New York Times reporter and FRONTLINE/World correspondent
Sabrina Tavernise recently moved to New York City after six
years in Russia as a journalist. Her politically astute reports
from Moscow gave readers a sense of the texture of daily life
during a time of intense political and economic upheaval. In
partnership with The New York Times, FRONTLINE/World
presents two stories by Tavernise -- one from Moscow, and one
from an immigrant neighborhood in New York -- that offer a rare
glimpse into the culture of young Russians.
"Russia's New Rich
Are Living It Up, but Oligarchs' Children Wonder: How Long Will
It Last?" (July 31, 2003)
The privileged, jet-setting children whose parents made fortunes
after the collapse of the Soviet Union are "the new nobility"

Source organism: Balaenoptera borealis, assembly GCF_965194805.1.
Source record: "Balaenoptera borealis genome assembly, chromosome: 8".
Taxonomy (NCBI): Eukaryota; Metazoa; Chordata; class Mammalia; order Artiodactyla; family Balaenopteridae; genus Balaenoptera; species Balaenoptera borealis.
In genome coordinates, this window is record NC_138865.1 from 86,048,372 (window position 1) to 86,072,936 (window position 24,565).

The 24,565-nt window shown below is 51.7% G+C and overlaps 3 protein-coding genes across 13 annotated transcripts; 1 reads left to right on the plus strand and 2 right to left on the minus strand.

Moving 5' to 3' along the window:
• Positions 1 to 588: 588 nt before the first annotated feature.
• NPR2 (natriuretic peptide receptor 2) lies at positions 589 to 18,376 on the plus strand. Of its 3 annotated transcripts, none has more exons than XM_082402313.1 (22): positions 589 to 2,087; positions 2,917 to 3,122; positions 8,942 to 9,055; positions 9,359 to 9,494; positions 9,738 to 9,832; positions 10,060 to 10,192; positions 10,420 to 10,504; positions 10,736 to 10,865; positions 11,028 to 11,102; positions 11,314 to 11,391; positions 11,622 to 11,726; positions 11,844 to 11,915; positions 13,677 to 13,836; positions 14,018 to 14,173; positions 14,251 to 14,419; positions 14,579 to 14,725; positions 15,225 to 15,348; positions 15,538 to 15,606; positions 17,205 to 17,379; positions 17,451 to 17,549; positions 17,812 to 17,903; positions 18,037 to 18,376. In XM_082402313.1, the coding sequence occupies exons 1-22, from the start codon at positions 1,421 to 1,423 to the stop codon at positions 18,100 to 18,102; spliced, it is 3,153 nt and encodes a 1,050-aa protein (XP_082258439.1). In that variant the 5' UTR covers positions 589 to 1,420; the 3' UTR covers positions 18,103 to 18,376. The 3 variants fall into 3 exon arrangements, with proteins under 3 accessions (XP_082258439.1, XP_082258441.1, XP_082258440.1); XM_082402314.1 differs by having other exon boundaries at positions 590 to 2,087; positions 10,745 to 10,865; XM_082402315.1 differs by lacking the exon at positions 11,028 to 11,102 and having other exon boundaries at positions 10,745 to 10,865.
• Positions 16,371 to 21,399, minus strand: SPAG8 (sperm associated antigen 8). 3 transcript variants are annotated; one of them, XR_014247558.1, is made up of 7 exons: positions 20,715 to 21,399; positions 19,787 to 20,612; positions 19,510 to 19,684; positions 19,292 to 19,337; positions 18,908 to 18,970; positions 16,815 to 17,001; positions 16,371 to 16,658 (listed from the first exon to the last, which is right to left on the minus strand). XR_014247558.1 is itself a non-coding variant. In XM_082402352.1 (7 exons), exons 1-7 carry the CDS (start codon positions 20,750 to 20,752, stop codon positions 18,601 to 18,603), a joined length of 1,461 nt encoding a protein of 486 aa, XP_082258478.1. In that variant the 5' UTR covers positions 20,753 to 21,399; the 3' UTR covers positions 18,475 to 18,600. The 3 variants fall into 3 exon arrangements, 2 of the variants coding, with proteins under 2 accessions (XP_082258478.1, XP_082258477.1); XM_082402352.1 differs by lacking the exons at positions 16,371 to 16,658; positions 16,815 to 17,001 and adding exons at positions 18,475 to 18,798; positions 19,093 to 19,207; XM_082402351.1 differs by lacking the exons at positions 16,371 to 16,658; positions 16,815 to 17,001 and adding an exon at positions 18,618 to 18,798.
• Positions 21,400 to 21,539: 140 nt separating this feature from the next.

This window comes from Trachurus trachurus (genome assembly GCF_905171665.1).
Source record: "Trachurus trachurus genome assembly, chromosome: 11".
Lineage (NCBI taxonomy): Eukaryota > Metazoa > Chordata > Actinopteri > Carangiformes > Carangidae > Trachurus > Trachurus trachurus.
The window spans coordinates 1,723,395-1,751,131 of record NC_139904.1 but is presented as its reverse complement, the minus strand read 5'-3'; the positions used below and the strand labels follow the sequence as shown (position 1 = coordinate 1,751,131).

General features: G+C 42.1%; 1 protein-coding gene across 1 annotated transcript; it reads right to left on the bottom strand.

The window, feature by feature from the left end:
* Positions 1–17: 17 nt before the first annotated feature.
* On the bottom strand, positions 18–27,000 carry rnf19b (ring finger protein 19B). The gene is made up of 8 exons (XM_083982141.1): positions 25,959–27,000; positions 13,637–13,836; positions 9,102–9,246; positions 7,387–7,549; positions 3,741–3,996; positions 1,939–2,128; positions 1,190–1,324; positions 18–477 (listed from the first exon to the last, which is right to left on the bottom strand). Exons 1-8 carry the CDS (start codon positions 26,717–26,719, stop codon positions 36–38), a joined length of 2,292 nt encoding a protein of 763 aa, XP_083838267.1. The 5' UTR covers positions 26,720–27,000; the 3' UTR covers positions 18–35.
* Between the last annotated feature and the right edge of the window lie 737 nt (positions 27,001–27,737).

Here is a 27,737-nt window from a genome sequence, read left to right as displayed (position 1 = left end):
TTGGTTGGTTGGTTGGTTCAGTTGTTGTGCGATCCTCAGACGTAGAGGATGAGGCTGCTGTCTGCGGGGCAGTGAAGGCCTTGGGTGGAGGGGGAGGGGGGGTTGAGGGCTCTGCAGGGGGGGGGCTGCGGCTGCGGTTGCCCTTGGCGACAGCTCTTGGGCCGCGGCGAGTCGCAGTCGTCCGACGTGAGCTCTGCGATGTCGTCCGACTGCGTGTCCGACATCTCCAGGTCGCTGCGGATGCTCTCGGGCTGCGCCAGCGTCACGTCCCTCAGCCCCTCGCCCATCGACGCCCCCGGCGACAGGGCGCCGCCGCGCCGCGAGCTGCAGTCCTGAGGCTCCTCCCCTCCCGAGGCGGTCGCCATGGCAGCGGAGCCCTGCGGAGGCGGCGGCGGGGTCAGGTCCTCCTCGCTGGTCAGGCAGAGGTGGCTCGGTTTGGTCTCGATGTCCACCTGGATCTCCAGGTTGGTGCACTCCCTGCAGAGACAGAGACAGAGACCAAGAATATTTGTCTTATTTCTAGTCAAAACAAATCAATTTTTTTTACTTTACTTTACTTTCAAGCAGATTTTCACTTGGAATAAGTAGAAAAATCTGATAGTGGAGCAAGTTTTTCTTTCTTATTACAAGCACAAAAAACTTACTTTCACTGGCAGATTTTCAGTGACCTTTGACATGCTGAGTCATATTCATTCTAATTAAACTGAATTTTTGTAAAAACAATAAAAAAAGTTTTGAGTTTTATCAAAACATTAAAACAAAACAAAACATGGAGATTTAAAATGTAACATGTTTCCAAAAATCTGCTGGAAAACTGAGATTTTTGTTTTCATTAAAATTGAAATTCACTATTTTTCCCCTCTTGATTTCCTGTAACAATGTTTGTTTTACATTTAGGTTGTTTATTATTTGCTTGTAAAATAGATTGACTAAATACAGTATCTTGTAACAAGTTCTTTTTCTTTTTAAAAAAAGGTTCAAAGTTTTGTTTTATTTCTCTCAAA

of Russia, enjoying servants, fancy cars and upscale nightlife.
Still, says one, "You live with the constant feeling that everything
could be taken away. ... Fathers are rich today and in jail tomorrow."
Read more ...
"To Young, a Russian
Enclave Is Too Much the Old Country" (October 8, 2003)
Brighton Beach has always seemed like a little piece of exotic,
authentic Russia to New Yorkers. But new, younger immigrants
from Moscow -- who grew up with malls, sushi bars and suburbs
-- find the immigrant enclave hopelessly outdated. Read more
Interview With Sabrina Tavernise
Reporting in a country without the rule of law, social etiquette
-- or lots of reliable sources. Sabrina Tavernise talks with
FRONTLINE/World Web editor Sara Miles about her experience
in Russia and the meaning of Mikhail Khodorkovsky's arrest for
"Russia's New Rich Are Living It Up, but Oligarchs' Children
Wonder: How Long Will It Last?" and "To Young, a Russian Enclave
is Too Much the Old Country" originally published in The
New York Times on July 31, 2003 and October 8, 2003, respectively.
Copyright © 2003 The New York Times. For more New
York Times articles please visit www.nytimes.com.
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